Prof. Waller Hastings
Northern State University
Aberdeen, SD 57401
Hans Christian Andersen
Next to the Bible and
Shakespeare, Andersen's tales are the most translated literary work in the
world, have been translated into 100 languages. John Cech notes that his
tales “have been retold so often, and in so many different forms, that they have
become part of the public domain of our oral folk traditions” (14); his work has
thus been “honored” by being appropriated by lesser writers and rewritten as if
it were genuine folk material.
Andersen was born in a one-room house in Odense, son of a poor shoemaker; his father died early and his mother had to work as a washerwoman. His upbringing caused him to be immersed in the folklife of rural Denmark, so that unlike his near contemporaries of the Romantic movement, he did not have to collect or read the folk tradition; he acquired it naturally, in childhood (Cech, 16). At the age of 14, he set off to make his mark in the Danish capital, Copenhagen. Danish society of the time was very static - one was born in poverty and died in poverty - and Andersen came out of the lower end of the working class. Fortunately, in Copenhagen he made some influential friends (in particular the Collin family) who helped him to attain a better education - the equivalent of four years of high school, then one year of college. While recognizing the value of this education, Andersen often chafed at being forced to attend school with children much younger and smaller than himself.
His initial aspirations as an actor and playwright never really were fulfilled, but he published his first novel in 1835 and became instantly known as a novelist. His Tales Told for Children (initially consisting of four tales: "The Tinderbox," "The Princess and the Pea," "Little Claus and Big Claus," and "Little Ida's Flowers") was published the same year and added onto every year, making him famous - even though he thought they were a waste of time. He made it to the top but retained his lower-class consciousness, seeing the world from the outside. Throughout his life, he longed for acceptance among the literary and social elite of Copenhagen, but Danish society of the time was very closed; no matter how well-regarded he was in the rest of the world, Copenhagen saw him as the poor boy from Odense, and constantly put him in his place. Even his friends and patrons, the Collin family, constantly urged him to trim his sails to his origin, not to overreach, etc.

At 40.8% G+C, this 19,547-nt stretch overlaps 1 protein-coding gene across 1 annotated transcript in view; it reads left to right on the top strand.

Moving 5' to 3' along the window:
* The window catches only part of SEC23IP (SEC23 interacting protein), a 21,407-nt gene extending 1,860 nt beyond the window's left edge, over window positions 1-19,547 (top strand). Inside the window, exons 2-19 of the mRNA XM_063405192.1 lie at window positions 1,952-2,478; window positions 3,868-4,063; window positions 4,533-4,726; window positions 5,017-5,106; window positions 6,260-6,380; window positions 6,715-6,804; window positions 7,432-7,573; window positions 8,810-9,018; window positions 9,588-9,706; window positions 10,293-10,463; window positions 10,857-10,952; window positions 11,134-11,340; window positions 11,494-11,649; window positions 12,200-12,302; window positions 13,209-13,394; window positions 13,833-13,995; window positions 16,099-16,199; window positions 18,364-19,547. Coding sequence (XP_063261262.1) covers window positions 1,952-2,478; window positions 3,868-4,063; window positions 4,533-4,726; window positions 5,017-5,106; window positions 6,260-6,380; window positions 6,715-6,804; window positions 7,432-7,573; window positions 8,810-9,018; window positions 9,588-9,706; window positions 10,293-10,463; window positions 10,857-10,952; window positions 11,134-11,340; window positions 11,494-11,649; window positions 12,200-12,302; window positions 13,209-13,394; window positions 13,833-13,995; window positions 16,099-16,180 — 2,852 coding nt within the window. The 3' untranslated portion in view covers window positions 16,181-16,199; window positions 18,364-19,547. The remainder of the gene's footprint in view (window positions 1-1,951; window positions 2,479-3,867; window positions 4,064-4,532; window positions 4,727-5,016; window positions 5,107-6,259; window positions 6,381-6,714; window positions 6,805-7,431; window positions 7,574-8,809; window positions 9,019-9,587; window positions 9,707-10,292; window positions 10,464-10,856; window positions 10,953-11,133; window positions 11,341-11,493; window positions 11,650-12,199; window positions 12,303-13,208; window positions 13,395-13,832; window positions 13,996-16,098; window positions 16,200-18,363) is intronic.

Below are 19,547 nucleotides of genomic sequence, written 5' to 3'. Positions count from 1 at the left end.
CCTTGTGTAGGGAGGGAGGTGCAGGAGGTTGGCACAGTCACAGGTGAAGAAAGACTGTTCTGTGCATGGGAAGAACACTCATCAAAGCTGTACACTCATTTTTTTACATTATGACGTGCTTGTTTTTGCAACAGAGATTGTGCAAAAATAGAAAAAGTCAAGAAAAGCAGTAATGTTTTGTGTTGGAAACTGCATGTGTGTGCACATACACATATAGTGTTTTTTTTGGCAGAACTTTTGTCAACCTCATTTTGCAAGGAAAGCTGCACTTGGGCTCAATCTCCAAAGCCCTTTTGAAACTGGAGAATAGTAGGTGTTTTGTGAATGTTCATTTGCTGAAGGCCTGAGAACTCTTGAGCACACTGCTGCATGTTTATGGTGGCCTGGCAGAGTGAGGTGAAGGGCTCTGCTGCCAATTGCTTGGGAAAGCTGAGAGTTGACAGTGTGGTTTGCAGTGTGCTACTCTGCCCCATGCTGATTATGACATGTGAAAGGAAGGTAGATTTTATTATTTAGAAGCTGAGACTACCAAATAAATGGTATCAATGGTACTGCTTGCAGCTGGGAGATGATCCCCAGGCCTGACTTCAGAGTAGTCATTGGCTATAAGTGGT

Andersen also tended to fall in love with unreachable women (most notably with Jenny Lind, the “Swedish nightingale”), so his relationships with the opposite sex and with the upper classes was distinctly bittersweet.
Andersen once wrote, “Most of what I have written is a reflection of myself” (Cech, 15), suggesting a biographical reading of the work would be appropriate. Certainly, he wrote several versions of his life story (the best known of which is called The Fairy Tale of My Life), which collectively reveal "powerful social anxieties andpersonal insecurities" (Tatar 335-36). The characters in his fairy tales, unlike those in traditional folk tales, generally reflect his own character. However, the works continue to be enormously popular because they touch on universal themes/feelings (consider “The Ugly Duckling” in this regard). Cech also notes the frequent bitterness and darkness of Andersen’s work, and suggests that he always wrote with an eye to the adult who was reading the story to the children (20).
But if Andersen was capable of great bitterness, he also was able to see the humor of human pretension even in himself. Erik Christian Haugaard relates the following tale, reminiscent of Andersen's tale "The Emperor's New Clothes": "A foreign artist arrived in Copenhagen and announced in the newspapers that he had come to paint portraits of the most famous Danes, and he hoped that these great personages would come to the studio he had just rented. The very next morning who should appear at his door but Andersen and one of the actors from the Royal Theatre, a man known for his self-love and conceit. Andersen looked at the actor and could not help laughing, both at him and at himself." (qtd. in Cech 22)
Although he ostensibly wrote for children, Andersen also kept his eye on the adult audience: "I seize an idea for the grown-ups, and then tell the story to the little ones while always remembering that Father and Mother often listen, and you must also give them something for their minds." (Tatar 337)
Return to Fairy Tale Page
Page last updated April 4, 2003